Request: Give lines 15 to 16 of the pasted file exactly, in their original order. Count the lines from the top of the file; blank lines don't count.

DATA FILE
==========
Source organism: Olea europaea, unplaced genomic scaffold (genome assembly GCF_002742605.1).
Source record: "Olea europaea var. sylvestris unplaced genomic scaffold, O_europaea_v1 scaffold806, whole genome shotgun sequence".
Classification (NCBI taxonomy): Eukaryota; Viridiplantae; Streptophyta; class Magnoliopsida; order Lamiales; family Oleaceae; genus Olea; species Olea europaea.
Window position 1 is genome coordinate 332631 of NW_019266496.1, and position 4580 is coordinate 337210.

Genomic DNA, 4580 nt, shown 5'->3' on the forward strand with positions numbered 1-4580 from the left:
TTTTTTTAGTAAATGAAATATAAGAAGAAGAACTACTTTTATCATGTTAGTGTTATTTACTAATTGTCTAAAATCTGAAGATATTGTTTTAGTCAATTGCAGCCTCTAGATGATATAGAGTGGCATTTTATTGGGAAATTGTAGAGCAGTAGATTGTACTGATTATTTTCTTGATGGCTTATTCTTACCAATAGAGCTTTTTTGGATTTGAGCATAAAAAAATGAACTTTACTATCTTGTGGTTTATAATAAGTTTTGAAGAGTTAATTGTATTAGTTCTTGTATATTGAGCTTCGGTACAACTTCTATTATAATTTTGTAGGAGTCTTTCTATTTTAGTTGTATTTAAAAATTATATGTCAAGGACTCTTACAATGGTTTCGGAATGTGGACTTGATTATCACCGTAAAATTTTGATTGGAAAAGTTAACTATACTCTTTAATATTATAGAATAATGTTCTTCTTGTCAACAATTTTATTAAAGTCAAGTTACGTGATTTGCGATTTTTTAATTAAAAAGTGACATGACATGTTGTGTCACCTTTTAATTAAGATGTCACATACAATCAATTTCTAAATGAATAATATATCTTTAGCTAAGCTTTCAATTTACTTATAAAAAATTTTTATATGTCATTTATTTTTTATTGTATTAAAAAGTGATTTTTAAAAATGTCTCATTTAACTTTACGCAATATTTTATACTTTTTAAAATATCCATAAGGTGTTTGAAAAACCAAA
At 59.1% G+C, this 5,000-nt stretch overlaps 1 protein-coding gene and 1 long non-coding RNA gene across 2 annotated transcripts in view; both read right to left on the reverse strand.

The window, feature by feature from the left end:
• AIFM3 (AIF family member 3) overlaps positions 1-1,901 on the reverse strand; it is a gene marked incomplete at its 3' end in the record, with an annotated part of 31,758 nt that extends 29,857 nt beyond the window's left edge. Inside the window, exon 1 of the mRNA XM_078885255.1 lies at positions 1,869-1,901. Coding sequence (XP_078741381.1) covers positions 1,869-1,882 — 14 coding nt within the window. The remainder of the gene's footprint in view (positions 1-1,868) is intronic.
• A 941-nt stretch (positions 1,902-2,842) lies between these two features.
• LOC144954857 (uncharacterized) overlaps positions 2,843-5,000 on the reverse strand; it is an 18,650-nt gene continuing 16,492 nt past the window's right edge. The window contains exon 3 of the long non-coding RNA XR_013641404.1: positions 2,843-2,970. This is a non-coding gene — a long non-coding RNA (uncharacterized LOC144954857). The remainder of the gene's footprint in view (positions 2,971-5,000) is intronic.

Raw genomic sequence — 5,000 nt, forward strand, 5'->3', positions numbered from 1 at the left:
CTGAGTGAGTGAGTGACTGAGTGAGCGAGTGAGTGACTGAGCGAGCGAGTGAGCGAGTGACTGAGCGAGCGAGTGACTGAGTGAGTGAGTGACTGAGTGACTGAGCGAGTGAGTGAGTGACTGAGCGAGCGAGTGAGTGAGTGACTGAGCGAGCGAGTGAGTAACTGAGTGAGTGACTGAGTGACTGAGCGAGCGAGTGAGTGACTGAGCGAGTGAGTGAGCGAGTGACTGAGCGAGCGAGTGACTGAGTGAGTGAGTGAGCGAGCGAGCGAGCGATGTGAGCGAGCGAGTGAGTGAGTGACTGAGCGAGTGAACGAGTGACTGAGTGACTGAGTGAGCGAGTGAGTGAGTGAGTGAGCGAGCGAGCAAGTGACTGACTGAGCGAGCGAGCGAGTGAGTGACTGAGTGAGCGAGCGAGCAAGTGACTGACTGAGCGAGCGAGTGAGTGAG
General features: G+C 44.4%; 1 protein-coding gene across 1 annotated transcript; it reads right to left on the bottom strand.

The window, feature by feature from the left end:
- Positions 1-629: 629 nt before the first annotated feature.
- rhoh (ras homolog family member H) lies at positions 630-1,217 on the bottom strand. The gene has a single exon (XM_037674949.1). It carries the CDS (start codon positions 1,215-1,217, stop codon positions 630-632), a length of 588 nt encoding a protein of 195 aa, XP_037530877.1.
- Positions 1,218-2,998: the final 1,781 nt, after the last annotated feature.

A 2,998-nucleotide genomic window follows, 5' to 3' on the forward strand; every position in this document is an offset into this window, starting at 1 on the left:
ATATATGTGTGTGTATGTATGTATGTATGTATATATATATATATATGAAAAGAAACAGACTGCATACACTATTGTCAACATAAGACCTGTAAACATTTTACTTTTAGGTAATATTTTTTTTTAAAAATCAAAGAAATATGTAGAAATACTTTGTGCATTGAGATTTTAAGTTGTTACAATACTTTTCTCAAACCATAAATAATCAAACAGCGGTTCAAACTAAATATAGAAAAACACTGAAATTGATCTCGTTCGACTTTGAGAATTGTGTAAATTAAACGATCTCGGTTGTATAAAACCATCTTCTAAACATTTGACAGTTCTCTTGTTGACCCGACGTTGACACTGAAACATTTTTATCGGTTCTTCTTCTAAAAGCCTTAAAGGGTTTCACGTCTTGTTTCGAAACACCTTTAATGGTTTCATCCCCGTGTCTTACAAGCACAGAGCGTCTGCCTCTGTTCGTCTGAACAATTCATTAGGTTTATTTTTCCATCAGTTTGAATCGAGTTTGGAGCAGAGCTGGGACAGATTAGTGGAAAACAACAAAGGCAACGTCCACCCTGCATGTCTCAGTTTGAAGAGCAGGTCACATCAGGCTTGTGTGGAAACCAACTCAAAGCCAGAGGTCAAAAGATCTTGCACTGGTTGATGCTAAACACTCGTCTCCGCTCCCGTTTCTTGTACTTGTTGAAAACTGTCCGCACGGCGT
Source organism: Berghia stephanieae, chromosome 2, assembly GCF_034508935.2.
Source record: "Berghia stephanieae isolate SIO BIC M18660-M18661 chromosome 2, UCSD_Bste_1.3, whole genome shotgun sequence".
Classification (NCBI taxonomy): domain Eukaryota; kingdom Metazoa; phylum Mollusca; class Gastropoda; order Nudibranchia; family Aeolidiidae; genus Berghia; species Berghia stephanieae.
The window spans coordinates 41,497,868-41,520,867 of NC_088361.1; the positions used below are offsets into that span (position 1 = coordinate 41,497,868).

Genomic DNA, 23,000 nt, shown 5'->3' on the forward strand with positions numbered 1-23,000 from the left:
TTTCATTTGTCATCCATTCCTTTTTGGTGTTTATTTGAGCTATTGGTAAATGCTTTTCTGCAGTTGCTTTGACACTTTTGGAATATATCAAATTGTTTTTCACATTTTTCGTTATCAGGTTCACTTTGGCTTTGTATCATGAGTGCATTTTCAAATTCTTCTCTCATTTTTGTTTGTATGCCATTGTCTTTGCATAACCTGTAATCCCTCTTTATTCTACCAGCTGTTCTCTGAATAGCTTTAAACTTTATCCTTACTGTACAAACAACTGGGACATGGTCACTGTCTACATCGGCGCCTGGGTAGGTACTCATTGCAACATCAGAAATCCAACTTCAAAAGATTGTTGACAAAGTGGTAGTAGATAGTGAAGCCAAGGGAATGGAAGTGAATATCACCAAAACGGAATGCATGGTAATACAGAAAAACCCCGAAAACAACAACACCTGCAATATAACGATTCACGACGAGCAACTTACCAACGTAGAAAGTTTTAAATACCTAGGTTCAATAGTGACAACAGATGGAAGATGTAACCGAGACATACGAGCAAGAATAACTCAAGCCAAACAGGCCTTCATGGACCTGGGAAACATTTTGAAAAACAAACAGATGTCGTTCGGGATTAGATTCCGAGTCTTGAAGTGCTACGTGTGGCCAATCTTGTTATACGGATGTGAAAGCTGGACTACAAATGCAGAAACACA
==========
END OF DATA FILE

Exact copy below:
The window, feature by feature from the left end:
- Positions 1-629: 629 nt before the first annotated feature.